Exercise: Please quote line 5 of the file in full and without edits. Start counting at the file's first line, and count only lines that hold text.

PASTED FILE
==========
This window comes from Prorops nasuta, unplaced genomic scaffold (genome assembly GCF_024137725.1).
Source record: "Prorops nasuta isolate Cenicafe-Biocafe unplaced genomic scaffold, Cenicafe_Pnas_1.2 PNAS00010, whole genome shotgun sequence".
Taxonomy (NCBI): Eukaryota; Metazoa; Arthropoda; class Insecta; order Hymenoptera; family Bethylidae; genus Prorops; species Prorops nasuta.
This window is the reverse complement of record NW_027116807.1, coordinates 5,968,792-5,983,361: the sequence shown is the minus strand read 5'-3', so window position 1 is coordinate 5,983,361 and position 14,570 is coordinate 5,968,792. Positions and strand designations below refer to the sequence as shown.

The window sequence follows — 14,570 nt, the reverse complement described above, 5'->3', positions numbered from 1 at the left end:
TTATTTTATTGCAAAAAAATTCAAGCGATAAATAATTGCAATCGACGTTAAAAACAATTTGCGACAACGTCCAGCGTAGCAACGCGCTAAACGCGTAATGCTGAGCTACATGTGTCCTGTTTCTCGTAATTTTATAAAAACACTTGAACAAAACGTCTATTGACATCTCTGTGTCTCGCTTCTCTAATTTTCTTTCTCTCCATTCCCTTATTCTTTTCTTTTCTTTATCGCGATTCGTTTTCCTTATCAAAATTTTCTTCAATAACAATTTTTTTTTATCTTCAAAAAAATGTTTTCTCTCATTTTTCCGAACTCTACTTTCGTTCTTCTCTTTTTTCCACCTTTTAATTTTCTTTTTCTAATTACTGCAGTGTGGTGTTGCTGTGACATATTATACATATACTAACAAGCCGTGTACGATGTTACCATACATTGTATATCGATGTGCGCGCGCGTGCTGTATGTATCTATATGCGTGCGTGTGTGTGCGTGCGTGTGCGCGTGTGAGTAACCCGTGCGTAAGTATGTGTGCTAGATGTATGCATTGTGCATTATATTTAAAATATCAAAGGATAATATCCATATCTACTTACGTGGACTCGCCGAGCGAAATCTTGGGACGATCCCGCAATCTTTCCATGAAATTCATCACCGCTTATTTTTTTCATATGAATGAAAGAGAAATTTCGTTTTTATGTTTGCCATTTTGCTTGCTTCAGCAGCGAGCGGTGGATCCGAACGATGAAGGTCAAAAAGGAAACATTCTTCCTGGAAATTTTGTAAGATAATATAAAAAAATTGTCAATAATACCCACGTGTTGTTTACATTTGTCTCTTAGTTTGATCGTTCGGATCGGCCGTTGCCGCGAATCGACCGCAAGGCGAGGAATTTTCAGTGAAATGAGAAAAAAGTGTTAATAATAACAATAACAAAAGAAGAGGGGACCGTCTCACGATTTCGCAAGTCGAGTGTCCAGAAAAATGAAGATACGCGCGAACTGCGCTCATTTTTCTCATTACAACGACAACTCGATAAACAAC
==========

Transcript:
The window sequence follows — 14,570 nt, the reverse complement described above, 5'->3', positions numbered from 1 at the left end: